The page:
And if you’ve never seen his series, Cosmos, you can find it at your favorite DVD site. If I could add months to the calendar, I’d watch those episodes “billions upon billions” of times!

Wise Words

Dear Teachers, Parents, and Readers,

Recently, I shared to my personal Facebook page a friend’s thought-provoking post. It was from a public group on Facebook called “Compass Group,” which I have joined. It has 219K followers.

In addition to some stunning nature photos from around the world, there was an article about the four types of intelligence quotients.

I’m sharing the quotients because I feel they could be very important for educators and parents to recognize and develop in children. Quotient #4 is considered “a new paradigm.”

The article begins, “According to psychologists,” and proceeds to tell of the four types on intelligence:

1. Intelligence Quotient (IQ): “the measure of one’s level of comprehension.”
2. Emotional Quotient (EQ): “the measure of one’s ability to maintain peace with others, keep to time, be responsible, honest, humble, genuine, considerate, of good character, and respectful of boundaries.”
3. Social Quotient (SQ): “the measure of one’s charisma, ability to build a network of friends, and maintain it over a long period of time.”
4. Adversity Quotient (AQ): “the measure of one’s ability to go through a rough patch in life and come out of it without losing one’s mind.”

The article also states, “People that have higher EQ and SQ tend to go further in life than those with a high IQ but low EQ and low SQ. AQ determines who will give up, abandon their family, and consider suicide. Most schools capitalize on improving IQ while EQ and SQ are played down.”

“Finally, do not prepare the road for your children. Prepare your children for the road.”

So, get a clue, Readers. The article’s advice is prudent: “Develop children’s IQ as well as their EQ, SQ, and AQ. They should become multifaceted human beings able to do things independently of their parents.” What do you think?

Preparing for Fun

Dear Kids, Teachers, Librarians, and Parents,

I have spent part of yesterday and today preparing for one of my favorite activities as a children’s author: a school author visit!

Tomorrow, February 11, for forty-five glorious minutes, I will have the privilege of joining virtually fifty-two fifth graders and their two teachers in Pennsylvania. 

I’ve smiled as I’ve rehearsed passages to read from my three books and anticipated questions the students might ask. I’ve visualized how I will set up my desk area to show them my writerly life.

This will be my second visit to the group. I had so much fun with them two weeks ago that I asked if I could return. Happily for me, they replied with a resounding “YES!”

Last time, the students were mesmerized by my discussion of lexical-gustatory synesthesia, a mental ability that my character Rani Kumar and I possess. Basically, it means that we taste something when we hear a word or name. Following that presentation last month, I sent the teachers a list of their students’ names and what each name made me taste. I hear it was a big hit!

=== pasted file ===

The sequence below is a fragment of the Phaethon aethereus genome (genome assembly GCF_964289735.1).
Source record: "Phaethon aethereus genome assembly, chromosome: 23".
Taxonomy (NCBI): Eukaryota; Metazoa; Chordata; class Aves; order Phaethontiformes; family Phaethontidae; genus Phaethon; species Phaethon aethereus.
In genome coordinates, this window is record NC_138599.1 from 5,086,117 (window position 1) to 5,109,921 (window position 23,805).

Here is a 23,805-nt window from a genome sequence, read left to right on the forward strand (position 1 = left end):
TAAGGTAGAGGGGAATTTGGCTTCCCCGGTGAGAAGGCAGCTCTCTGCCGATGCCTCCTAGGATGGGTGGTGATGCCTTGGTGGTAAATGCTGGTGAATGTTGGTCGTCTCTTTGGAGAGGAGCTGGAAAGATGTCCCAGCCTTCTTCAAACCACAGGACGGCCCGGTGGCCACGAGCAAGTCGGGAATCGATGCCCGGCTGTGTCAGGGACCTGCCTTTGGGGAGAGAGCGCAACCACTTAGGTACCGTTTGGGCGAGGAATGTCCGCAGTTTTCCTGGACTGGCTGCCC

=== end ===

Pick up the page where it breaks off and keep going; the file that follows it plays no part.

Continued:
I look forward to what they will ask me next. You can read all about my visit when I post the details in my website’s Events section soon.

So, get a clue, Kids, Teachers, and Librarians. Children’s authors enjoy interacting with their audience. Speaking for myself, kids are the reason I write. I’m available for visits in grades 3 – 6, virtually now and in-person post pandemic. You can find out more about my visits HERE. As always, they are free. Kids, I’d love to meet you!

 

 

“A Blooming Genius”

Dear Kids, Gardeners, and Lovers of the book The Secret Garden,

I recently received an article from a dear friend (thanks, Deb!) dated October 30-31, 2021, from The Wall Street Journal, page C11. It is entitled “A Blooming Genius,” by the WSJ’s children’s book columnist, Meghan Cox Gurdon. She was referring to the British author of The Secret Garden, Frances Hodgson Burnett (1849 – 1924).

In her article, Mrs. Gurdon reviewed a related book by Marta McDowell, released last fall, entitled Unearthing the Secret Garden. In the book, McDowell intertwines Burnett’s talents for writing and horticulture.

Burnett’s The Secret Garden, written in 1911, is my favorite children’s book, so, of course, this article and the new biography grabbed my attention. 

Ms. McDowell’s book reveals that Burnett was fond of flower gardens from childhood, especially growing roses, but she did not take up gardening in earnest until she was nearly fifty years old. She was too busy being a prolific writer. The review also reminds the reader that in her book, “Burnett makes an explicit link between the turnings of the year in a Yorkshire garden to the rejuvenation of two children: a sour little orphan named Mary Lennox and her hypochondriac cousin Colin Craven.”

For me, the attraction of The Secret Garden, aside from a mysterious walled garden on the grounds of spooky mansion in a desolate corner of England, is that it is “a story about transformation, second chances, and perhaps even miracles.”

I have reread The Secret Garden numerous times over the years. It never fails to cause hope to bloom in my heart. Next up: Unearthing the Secret Garden.

So, get a clue, Readers and Gardeners. Now is the time to peruse those seed catalogs, plan your garden (secret or otherwise), remain hopeful, and expect some miracles.